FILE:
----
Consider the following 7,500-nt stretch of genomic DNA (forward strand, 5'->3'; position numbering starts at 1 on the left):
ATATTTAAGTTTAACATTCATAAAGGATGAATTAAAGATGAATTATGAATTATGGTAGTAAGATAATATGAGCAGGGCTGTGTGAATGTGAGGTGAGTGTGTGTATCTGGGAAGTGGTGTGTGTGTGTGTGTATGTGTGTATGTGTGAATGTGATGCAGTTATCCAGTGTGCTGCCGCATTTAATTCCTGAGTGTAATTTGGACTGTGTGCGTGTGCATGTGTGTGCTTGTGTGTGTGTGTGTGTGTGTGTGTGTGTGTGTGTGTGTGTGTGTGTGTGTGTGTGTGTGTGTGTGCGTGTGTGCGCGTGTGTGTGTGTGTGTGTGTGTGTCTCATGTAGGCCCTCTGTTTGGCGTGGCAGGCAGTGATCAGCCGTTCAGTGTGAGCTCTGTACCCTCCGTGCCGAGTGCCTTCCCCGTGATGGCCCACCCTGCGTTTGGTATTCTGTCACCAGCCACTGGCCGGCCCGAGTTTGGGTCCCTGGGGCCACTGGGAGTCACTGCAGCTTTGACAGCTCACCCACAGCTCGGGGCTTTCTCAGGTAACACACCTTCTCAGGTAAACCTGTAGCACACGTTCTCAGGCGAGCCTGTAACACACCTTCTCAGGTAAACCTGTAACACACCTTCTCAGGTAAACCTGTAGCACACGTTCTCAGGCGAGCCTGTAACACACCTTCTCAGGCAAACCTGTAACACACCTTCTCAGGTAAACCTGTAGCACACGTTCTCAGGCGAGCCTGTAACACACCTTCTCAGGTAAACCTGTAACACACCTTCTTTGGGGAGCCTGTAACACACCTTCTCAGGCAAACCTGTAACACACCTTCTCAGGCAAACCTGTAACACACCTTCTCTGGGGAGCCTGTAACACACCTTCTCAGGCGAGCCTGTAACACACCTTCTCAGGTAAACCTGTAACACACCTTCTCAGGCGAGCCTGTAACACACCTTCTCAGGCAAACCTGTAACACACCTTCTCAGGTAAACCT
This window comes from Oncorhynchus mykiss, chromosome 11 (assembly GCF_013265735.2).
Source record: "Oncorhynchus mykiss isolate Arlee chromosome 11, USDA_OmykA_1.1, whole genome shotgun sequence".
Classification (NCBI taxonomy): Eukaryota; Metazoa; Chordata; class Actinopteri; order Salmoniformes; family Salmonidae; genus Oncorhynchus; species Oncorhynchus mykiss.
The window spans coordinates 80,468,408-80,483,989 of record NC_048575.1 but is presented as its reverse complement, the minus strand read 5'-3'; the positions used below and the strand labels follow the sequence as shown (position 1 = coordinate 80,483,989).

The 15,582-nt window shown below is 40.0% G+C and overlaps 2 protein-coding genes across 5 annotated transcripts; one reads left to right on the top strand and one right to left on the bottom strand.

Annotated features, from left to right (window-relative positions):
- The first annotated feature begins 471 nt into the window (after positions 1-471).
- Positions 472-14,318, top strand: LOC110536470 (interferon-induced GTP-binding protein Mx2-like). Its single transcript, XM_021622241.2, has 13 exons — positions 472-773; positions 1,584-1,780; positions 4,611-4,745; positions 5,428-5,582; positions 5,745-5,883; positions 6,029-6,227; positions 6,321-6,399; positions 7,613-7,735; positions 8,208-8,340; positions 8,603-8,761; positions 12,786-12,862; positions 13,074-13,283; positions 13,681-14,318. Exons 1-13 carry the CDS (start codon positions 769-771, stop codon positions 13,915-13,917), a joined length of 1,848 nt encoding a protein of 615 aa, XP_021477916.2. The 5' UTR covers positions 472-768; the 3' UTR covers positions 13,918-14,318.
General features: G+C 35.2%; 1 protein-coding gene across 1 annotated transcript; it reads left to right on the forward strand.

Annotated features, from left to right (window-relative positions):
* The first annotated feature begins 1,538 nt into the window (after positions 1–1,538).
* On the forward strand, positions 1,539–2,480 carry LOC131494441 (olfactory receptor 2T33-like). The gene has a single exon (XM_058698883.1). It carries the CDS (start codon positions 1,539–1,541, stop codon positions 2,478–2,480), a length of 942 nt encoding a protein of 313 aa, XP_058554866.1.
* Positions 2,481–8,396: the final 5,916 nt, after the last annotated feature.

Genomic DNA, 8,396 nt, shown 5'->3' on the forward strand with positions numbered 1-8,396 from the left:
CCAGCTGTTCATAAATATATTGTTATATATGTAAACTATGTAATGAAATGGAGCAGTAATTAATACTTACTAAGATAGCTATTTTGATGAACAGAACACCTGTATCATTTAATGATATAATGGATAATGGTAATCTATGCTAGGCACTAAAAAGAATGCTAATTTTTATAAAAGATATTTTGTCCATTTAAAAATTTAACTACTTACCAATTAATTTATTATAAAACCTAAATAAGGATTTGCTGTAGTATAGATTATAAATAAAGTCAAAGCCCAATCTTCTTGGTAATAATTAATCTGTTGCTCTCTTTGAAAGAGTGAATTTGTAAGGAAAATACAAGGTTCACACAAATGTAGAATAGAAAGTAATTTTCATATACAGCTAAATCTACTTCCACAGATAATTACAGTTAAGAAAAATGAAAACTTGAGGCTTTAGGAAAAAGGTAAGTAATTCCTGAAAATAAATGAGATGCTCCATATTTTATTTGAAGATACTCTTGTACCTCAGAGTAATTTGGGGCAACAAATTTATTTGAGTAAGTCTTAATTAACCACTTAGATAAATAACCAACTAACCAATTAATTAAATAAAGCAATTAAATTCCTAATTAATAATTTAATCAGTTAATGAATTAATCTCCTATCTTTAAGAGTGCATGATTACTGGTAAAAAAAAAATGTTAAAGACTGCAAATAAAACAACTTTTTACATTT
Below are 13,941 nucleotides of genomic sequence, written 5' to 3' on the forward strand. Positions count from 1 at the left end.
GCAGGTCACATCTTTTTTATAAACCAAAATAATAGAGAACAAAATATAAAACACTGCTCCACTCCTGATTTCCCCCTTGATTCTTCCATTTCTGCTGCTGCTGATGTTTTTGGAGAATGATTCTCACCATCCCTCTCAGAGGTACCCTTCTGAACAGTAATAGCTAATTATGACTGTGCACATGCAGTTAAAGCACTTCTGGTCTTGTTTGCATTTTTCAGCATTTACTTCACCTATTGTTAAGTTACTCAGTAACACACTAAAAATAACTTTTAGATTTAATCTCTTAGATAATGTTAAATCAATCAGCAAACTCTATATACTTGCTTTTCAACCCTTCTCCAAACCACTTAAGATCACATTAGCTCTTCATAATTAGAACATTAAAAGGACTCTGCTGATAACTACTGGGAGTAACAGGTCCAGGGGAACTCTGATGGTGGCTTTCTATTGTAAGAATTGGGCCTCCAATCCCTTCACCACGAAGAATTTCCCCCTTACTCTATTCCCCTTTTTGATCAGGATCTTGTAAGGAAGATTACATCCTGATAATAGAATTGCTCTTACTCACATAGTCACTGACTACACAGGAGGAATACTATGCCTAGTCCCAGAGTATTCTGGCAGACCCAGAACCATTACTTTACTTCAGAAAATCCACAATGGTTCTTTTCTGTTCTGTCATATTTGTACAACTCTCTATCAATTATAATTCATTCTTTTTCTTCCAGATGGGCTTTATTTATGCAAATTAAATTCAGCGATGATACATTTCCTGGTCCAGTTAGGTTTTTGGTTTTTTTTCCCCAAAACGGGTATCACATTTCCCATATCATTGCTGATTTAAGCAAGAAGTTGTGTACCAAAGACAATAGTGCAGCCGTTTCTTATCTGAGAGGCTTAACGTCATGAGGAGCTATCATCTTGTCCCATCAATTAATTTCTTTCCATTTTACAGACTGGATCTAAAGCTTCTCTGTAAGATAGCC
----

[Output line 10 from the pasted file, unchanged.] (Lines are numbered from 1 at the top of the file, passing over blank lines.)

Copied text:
- Positions 472-14,318, top strand: LOC110536470 (interferon-induced GTP-binding protein Mx2-like). Its single transcript, XM_021622241.2, has 13 exons — positions 472-773; positions 1,584-1,780; positions 4,611-4,745; positions 5,428-5,582; positions 5,745-5,883; positions 6,029-6,227; positions 6,321-6,399; positions 7,613-7,735; positions 8,208-8,340; positions 8,603-8,761; positions 12,786-12,862; positions 13,074-13,283; positions 13,681-14,318. Exons 1-13 carry the CDS (start codon positions 769-771, stop codon positions 13,915-13,917), a joined length of 1,848 nt encoding a protein of 615 aa, XP_021477916.2. The 5' UTR covers positions 472-768; the 3' UTR covers positions 13,918-14,318.